If your work is anything more complex than walking and chewing gum, you don’t want to multitask! In fact, I contend that effective multitasking doesn’t really even exist!
Multitasking is really task switching masked as a more impressive endeavor. But don’t be misled – multitasking is a curse not a blessing!
When you switch from one task to another, you waste time getting up to speed with the new task. You waste momentum. But perhaps most importantly, you lose focus. While multitasking, you may find it more difficult to become deeply engaged in a particular task; you might find it more challenging to devote your full brain power, knowing that you will not be on that task for long.
Cracking the Code
An obvious example of the pitfalls of multitasking is when you are writing computer code, of which I admittedly did only a little bit (I did find it to be an excellent way to exercise your brain and I highly recommend it for that purpose if you have lots of time to kill!). Programmers know that getting back into a complex coding assignment following a disruption can take a long time, such as much as 15 minutes.
What is less obvious is how long it takes a business entrepreneur to get back up to speed following an interruption or because of “multi-switching” between the myriad tasks that they must confront. We tend to ignore how long it takes us to get back to speed because our work tasks are often softer, more varied, and the impact of disruption is more difficult to measure than that of a computer programmer.
But stop and think about it for a minute: if we work only (because of multitasking) in 10 or 20 minute chunks of time on tasks like creating a marketing plan, making product or service changes, or dealing with a significant employee issue, what are the chances the quality of our solution is going to be as good? How much better would our output – in terms of quality and content – be if we could work on key tasks absolutely uninterrupted for several hours? What are the chances it would take less overall time if we could work through significant items in one sitting, instead a just putting in a few minutes here and there?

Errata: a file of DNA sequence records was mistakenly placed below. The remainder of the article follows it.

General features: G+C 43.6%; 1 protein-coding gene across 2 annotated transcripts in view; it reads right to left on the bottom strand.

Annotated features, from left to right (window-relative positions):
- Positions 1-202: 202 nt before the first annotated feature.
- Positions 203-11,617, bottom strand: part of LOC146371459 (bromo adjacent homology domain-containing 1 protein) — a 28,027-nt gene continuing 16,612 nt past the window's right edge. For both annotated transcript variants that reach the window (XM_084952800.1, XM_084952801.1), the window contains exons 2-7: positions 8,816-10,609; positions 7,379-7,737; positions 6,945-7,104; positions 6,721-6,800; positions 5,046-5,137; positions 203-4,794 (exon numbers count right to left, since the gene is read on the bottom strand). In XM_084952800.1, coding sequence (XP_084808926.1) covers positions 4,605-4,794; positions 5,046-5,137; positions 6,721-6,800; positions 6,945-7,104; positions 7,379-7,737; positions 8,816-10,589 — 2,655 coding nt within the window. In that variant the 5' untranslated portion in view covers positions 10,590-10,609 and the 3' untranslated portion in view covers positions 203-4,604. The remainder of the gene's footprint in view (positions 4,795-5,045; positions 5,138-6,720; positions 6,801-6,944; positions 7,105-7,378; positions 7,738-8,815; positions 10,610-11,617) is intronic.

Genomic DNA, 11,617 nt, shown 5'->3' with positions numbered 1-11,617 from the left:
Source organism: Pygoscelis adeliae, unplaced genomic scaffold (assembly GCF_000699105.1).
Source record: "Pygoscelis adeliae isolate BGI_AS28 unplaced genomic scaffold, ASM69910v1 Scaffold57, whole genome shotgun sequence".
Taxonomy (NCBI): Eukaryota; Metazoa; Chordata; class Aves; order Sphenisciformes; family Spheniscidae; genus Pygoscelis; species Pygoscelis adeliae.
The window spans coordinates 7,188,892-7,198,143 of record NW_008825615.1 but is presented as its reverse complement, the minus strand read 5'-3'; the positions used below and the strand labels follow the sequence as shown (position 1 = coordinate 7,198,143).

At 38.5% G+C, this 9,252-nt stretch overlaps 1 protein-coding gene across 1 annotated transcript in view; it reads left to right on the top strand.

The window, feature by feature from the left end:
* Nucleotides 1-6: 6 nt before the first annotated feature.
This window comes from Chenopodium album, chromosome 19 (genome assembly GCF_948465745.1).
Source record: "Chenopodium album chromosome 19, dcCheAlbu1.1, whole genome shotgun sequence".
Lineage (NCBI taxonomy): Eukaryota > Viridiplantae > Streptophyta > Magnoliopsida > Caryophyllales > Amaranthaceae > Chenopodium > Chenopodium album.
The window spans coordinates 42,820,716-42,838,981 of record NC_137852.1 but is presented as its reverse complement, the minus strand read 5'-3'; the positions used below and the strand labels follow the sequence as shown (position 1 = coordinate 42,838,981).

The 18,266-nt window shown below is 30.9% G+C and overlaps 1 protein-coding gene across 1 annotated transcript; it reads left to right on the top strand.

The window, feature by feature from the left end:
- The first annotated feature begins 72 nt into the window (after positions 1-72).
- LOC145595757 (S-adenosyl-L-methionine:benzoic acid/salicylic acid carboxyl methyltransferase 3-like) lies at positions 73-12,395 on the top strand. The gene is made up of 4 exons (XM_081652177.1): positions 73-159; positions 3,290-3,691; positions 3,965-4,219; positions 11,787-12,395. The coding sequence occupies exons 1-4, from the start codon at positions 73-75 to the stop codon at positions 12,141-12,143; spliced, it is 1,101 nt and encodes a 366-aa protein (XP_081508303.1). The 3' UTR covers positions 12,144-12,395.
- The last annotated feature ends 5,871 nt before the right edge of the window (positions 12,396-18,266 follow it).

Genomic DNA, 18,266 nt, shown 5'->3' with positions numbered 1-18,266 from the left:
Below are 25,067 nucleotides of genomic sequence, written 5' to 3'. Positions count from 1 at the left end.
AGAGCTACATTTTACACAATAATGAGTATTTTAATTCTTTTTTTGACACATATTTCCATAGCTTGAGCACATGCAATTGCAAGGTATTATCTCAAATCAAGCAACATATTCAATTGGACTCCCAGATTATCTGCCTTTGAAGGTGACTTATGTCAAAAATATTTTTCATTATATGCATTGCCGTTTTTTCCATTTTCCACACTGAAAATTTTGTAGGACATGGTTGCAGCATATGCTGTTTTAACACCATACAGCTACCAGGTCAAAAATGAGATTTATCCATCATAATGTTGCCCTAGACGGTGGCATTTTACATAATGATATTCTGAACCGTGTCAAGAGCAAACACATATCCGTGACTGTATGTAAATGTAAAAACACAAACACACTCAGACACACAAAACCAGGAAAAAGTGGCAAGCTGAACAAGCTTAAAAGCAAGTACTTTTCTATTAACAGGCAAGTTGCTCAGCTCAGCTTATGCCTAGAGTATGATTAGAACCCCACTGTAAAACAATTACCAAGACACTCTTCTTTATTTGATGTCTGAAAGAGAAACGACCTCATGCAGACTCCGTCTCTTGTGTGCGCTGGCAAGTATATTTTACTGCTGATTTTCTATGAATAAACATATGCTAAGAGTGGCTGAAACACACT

An Alternative Approach
Clearly we are going to be one heck of a lot better off if we can focus on tasks until we complete them. Now there are definitely times when it is more efficient to set a task aside, such as when we need more information, input from someone else, or we are just getting frustrated with it and need to set it aside. But, as a general rule, we are much better off if we focus on a task until it is completed.
Rather than just stopping at avoid multitasking, I would go a step further: Focus on one important task each day!
Sure there may be some other things you must do, but either get them over and done with first thing in the day, save them for the end of the day, or put them off altogether, if that makes sense. I find that if I can overwhelmingly hone in on just one critical task for each day, I will be dramatically more productive!
Maybe you “need” to multitask because your workplace has become too disruptive by habit or by the nature of the work. Perhaps “quiet hours” would help.
My original CPA firm put into practice “quiet hours” from 9:30 AM to 11:00 AM each day. This was a time when all of the accountants dug quietly into their own work without interrupting one another. They even let their clients know that they would not take client phone calls during that allotted time.
I have tried similar “quiet hours” at my companies when the disruptions seemed to get too distracting and they worked quite well, after a brief adjustment period.
The bottom line: don’t multitask, focus! And focus overwhelmingly on one key task per day whenever possible!